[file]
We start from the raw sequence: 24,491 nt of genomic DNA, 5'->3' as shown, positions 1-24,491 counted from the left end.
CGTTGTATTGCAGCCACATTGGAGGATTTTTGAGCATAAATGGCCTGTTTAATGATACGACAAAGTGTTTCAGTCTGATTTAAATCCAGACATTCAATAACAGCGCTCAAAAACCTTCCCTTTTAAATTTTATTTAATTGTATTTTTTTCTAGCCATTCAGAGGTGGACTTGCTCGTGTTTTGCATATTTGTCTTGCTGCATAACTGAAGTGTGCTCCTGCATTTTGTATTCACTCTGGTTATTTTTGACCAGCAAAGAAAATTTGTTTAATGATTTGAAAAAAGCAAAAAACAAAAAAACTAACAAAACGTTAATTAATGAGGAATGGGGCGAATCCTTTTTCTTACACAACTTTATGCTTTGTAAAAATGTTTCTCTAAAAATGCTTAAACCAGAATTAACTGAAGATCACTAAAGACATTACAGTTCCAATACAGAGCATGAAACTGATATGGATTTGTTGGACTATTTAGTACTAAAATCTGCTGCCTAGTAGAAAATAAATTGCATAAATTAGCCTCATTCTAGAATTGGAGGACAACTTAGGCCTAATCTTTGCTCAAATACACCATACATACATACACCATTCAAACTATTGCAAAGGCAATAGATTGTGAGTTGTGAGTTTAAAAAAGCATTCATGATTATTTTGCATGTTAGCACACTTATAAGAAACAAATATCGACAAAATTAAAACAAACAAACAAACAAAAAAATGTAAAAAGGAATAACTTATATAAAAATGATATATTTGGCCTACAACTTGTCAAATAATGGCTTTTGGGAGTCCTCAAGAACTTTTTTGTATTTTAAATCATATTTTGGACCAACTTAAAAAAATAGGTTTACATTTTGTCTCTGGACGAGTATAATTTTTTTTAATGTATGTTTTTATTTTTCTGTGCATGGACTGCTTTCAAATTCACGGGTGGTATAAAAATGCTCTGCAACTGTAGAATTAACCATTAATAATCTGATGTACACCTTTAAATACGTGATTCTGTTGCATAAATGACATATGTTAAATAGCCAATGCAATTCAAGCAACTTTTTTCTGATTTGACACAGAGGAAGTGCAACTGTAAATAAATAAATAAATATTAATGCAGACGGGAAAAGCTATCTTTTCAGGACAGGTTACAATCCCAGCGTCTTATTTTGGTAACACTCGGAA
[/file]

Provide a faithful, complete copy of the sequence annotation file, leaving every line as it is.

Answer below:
We start from the raw sequence: 24,491 nt of genomic DNA, 5'->3' as shown, positions 1-24,491 counted from the left end.
CGTTGTATTGCAGCCACATTGGAGGATTTTTGAGCATAAATGGCCTGTTTAATGATACGACAAAGTGTTTCAGTCTGATTTAAATCCAGACATTCAATAACAGCGCTCAAAAACCTTCCCTTTTAAATTTTATTTAATTGTATTTTTTTCTAGCCATTCAGAGGTGGACTTGCTCGTGTTTTGCATATTTGTCTTGCTGCATAACTGAAGTGTGCTCCTGCATTTTGTATTCACTCTGGTTATTTTTGACCAGCAAAGAAAATTTGTTTAATGATTTGAAAAAAGCAAAAAACAAAAAAACTAACAAAACGTTAATTAATGAGGAATGGGGCGAATCCTTTTTCTTACACAACTTTATGCTTTGTAAAAATGTTTCTCTAAAAATGCTTAAACCAGAATTAACTGAAGATCACTAAAGACATTACAGTTCCAATACAGAGCATGAAACTGATATGGATTTGTTGGACTATTTAGTACTAAAATCTGCTGCCTAGTAGAAAATAAATTGCATAAATTAGCCTCATTCTAGAATTGGAGGACAACTTAGGCCTAATCTTTGCTCAAATACACCATACATACATACACCATTCAAACTATTGCAAAGGCAATAGATTGTGAGTTGTGAGTTTAAAAAAGCATTCATGATTATTTTGCATGTTAGCACACTTATAAGAAACAAATATCGACAAAATTAAAACAAACAAACAAACAAAAAAATGTAAAAAGGAATAACTTATATAAAAATGATATATTTGGCCTACAACTTGTCAAATAATGGCTTTTGGGAGTCCTCAAGAACTTTTTTGTATTTTAAATCATATTTTGGACCAACTTAAAAAAATAGGTTTACATTTTGTCTCTGGACGAGTATAATTTTTTTTAATGTATGTTTTTATTTTTCTGTGCATGGACTGCTTTCAAATTCACGGGTGGTATAAAAATGCTCTGCAACTGTAGAATTAACCATTAATAATCTGATGTACACCTTTAAATACGTGATTCTGTTGCATAAATGACATATGTTAAATAGCCAATGCAATTCAAGCAACTTTTTTCTGATTTGACACAGAGGAAGTGCAACTGTAAATAAATAAATAAATATTAATGCAGACGGGAAAAGCTATCTTTTCAGGACAGGTTACAATCCCAGCGTCTTATTTTGGTAACACTCGGAA